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Sulfur at harbor, ready to be loaded onto a ship

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OverviewEdit

 
Latex being collected from a tapped rubber tree

A raw material, also known as a feedstock, unprocessed material, or primary commodity, is a basic material that is used to produce goods, finished products, energy, or intermediate materials which are feedstock for future finished products. As feedstock, the term connotes these materials are bottleneck assets and are highly important with regard to producing other products. An example of this is crude oil, which is a raw material and a feedstock used in the production of industrial chemicals, fuels, plastics, and pharmaceutical goods; lumber is a raw material used to produce a variety of products including all types of furniture.[1] The term "raw material" denotes materials in minimally processed or unprocessed in states; e.g., raw latex, crude oil, cotton, coal, raw biomass, iron ore, air, logs, or water i.e. "...any product of agriculture, forestry, fishing and any other mineral that is in its natural form or which has undergone the transformation required to prepare it for internationally marketing in substantial volumes."[2]

Ceramic Raw MaterialsEdit

While pottery originated in many different points around the world, it is certain that it was brought to light mostly through the Neolithic revolution. This mostly important due to this material's ability to store and carry a surplus of supplies for the first agrarian. Although most of these jars and pots were fire-clay ceramics, the Neolithic communities created kilns that were able to fire these materials in order to remove most of the water to create very stable and hard materials. Without the clay from the ground from this region, the Neolithic revolution would have never grew as it has in the past. Using these kilns, the process of metallurgy was possible once the ages of Bronze and Iron came upon the people that lived there.[3]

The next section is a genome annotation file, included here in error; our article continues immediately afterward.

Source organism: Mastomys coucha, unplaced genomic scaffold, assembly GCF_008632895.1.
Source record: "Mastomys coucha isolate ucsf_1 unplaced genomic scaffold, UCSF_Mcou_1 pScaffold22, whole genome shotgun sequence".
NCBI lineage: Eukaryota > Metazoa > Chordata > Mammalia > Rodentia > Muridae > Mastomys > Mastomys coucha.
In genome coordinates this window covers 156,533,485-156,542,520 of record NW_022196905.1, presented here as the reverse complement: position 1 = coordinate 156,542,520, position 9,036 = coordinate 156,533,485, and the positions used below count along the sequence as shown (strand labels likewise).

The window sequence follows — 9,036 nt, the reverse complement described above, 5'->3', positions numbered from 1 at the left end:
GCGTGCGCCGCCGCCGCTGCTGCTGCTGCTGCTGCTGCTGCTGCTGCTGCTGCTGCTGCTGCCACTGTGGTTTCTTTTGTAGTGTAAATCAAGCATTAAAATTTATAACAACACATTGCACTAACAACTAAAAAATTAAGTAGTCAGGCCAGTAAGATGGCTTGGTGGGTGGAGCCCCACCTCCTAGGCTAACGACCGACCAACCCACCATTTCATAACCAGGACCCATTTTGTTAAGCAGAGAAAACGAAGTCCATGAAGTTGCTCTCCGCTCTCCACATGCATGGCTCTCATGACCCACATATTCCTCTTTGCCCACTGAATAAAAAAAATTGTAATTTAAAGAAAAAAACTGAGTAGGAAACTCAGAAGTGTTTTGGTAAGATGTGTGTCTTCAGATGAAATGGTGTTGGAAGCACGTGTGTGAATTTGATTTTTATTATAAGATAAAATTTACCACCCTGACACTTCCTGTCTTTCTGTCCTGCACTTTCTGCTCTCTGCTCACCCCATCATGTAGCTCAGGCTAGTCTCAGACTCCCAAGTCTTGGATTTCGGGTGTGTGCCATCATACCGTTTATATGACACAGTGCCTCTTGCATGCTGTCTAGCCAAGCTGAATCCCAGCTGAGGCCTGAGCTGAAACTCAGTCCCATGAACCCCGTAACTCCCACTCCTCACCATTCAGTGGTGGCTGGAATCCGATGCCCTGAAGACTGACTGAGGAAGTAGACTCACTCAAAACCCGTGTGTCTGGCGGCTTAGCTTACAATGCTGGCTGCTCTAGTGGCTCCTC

Metallic Raw MaterialsEdit

Many raw metallic materials used in industrial purposes must first be processed into a usable state. Metallic ores are first processed through a combination of crushing, roasting, magnetic separation, flotation, and leaching to make them suitable for use in a foundry. Foundries then smelt the ore into usable metal that may be alloyed with other materials to improve certain properties. [4] One metallic raw material that is commonly found across the world is iron, and when combined with nickel, this material makes up over 35% of the material in the Earth's inner and outer core. [5] The iron that was initially used as early as 4000 B.C. was called meteoric iron and was found on the surface of the earth, as this type of iron came from the meteorites that struck the earth before the humans appeared and was in very limited supply. This type of iron is unlike most of the iron in the earth, as the iron in the earth was much deeper than the humans of that time period were able to excavate. Due to the nickel content of the meteoric iron, it did not need to be heated up and instead, was hammered and shaped into tools and weapons.[6] Metallic raw materials on earth are very close to running out. We currently live in a throwaway economy, which means that we hardly ever reuse the materials that are found in the earth, and unless this changes, we have a very limited amount of time before we run out of certain materials from the earth. Between lead, tin, copper, iron ore, and bauxite there is, at most, 70 years left before we start running out of these metallic unless for more readily available veins of materials are found in the near future.[7]